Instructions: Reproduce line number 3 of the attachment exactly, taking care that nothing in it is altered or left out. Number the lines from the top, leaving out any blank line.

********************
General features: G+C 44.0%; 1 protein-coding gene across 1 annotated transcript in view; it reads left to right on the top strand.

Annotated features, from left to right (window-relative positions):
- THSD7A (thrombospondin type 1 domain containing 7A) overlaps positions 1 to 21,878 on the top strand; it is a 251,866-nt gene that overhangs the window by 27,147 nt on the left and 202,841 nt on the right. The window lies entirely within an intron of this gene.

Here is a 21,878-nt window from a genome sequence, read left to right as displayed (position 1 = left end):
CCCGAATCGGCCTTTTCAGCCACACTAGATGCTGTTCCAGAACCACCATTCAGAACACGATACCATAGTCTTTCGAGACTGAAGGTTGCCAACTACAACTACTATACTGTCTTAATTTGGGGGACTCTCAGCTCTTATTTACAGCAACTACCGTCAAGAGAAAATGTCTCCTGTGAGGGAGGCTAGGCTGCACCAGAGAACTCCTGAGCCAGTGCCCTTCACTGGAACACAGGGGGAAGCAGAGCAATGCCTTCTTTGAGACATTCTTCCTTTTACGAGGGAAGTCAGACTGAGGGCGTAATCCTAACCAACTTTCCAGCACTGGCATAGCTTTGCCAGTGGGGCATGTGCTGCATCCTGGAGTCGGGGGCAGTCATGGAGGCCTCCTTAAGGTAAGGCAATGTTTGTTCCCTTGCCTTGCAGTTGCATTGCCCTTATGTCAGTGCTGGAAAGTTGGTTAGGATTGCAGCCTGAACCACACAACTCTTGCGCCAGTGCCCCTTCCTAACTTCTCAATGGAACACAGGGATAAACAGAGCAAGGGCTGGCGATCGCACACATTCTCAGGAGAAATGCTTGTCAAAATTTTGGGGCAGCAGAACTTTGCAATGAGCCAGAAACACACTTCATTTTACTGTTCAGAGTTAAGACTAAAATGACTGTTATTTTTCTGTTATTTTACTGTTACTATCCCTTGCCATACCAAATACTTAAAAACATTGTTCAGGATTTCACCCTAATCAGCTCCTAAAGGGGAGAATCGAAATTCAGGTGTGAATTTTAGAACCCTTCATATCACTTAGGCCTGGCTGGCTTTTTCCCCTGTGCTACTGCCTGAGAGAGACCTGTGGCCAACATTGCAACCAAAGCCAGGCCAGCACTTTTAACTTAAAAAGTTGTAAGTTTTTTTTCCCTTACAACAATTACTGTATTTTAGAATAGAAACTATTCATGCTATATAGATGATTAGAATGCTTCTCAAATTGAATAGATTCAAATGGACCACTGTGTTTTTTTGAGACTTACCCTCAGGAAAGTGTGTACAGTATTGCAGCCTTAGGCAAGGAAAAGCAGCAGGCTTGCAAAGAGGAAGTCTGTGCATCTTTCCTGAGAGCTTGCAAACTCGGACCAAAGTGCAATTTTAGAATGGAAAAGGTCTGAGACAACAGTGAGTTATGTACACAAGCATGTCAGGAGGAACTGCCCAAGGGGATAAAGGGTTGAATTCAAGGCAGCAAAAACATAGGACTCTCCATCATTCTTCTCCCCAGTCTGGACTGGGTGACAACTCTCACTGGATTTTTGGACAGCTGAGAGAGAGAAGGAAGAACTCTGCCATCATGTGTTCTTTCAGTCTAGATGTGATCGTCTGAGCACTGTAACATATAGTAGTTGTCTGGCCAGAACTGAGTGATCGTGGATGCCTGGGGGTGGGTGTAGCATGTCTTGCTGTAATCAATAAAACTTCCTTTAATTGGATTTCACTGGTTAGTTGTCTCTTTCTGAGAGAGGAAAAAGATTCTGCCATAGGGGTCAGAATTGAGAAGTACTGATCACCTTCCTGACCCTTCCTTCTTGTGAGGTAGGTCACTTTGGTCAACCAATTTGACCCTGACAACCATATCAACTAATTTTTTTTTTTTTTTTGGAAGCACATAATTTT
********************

- THSD7A (thrombospondin type 1 domain containing 7A) overlaps positions 1 to 21,878 on the top strand; it is a 251,866-nt gene that overhangs the window by 27,147 nt on the left and 202,841 nt on the right. The window lies entirely within an intron of this gene.